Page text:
The Tenants must declare the profit made on a pre-agreed date at regular occasions.
The Tenants must expect an increase in rent/other charges, at regular intervals.
This ensured that the companies received a healthy wedge of income from someone else’s labour, leaving a small amount for the business owners to glance at before they had to more than likely spend it on fixing something or replacing something within the Pub.
If you worked in the same place you lived 24/7 for all the hours God sends, handle problems and issues that must be dealt with ‘a la minuite’, constantly smile and be jovial, pay for advertising & maintenance, stay on top of everything that is affected by Health & Safety, COSHH, EHO, Fire Safety, Public Safety & Liability, call yourself your own boss yet answer to your landlord, you too would be a little edgy, disillusioned and bitter after a while. These people who came and went certainly were.
It is hard these days making a balance of local Pub and favourably profitable business work. In the Western Gazette last week there was a feature about the Carpenters Arms that inspired me enough to write this episode. Over the last few years my dear Father has often reminisced about the good old days at the Chippies, and of the times we worked together, helping make the place a successful business. He often throws the old “It would be great if we could take it over, it would be amazing!”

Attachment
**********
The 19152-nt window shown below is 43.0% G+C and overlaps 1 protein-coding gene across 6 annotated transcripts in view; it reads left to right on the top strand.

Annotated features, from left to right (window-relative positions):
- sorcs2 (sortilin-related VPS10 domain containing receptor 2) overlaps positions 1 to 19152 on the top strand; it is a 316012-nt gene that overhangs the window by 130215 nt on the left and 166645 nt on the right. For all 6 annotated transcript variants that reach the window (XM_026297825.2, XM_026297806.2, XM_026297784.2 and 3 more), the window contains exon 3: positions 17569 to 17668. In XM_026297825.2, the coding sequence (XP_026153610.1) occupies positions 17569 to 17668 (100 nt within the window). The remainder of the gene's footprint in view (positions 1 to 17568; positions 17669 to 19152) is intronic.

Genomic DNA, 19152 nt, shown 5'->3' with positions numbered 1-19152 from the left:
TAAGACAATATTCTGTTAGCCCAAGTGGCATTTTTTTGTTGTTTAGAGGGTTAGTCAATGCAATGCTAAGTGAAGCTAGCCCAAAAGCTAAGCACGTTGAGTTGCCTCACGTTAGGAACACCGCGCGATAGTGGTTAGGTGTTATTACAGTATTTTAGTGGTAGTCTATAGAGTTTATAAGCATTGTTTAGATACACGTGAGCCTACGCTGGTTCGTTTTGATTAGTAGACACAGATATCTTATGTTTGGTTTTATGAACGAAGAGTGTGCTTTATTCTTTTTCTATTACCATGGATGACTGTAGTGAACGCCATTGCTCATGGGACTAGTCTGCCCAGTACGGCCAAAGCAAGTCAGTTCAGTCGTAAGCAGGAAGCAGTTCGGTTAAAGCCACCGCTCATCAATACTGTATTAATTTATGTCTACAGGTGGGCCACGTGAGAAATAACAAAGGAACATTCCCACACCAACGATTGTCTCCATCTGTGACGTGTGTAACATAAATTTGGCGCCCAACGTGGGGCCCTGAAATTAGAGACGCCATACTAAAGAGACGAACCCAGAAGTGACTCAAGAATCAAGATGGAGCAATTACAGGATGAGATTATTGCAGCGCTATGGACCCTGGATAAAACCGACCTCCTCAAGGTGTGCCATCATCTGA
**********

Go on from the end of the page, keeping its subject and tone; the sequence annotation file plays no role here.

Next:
Others have, in the past, asked me if I would ever consider taking that pub on.
My reply has always been consistent. I would only ever consider it if it was a freehold. Lock, stock, and two smoking barrels my own. There are a lot of negatives about that Pub that raises issues and concerns in my mind. Firstly, there is the interior. Dull and dark, very little space to accept customers in due to the sheer size and position of the bar and no scope to build extensions without losing valuable car parking space. With that, the outside is limited, nestled between a main road and a country lane, gardens belonging to Bungalows at the edge of the village, and a field. The car park is capable of taking approximately twenty cars with no overspill available. There is no scope to purchase land from the local farmer as this is one of his main fields for raising his cattle. It has also been in my opinion that in order to make it successful, the only other option in making a good return would be by utilising the upstairs space in some way for the business, be it extra seating, or the option of letting rooms.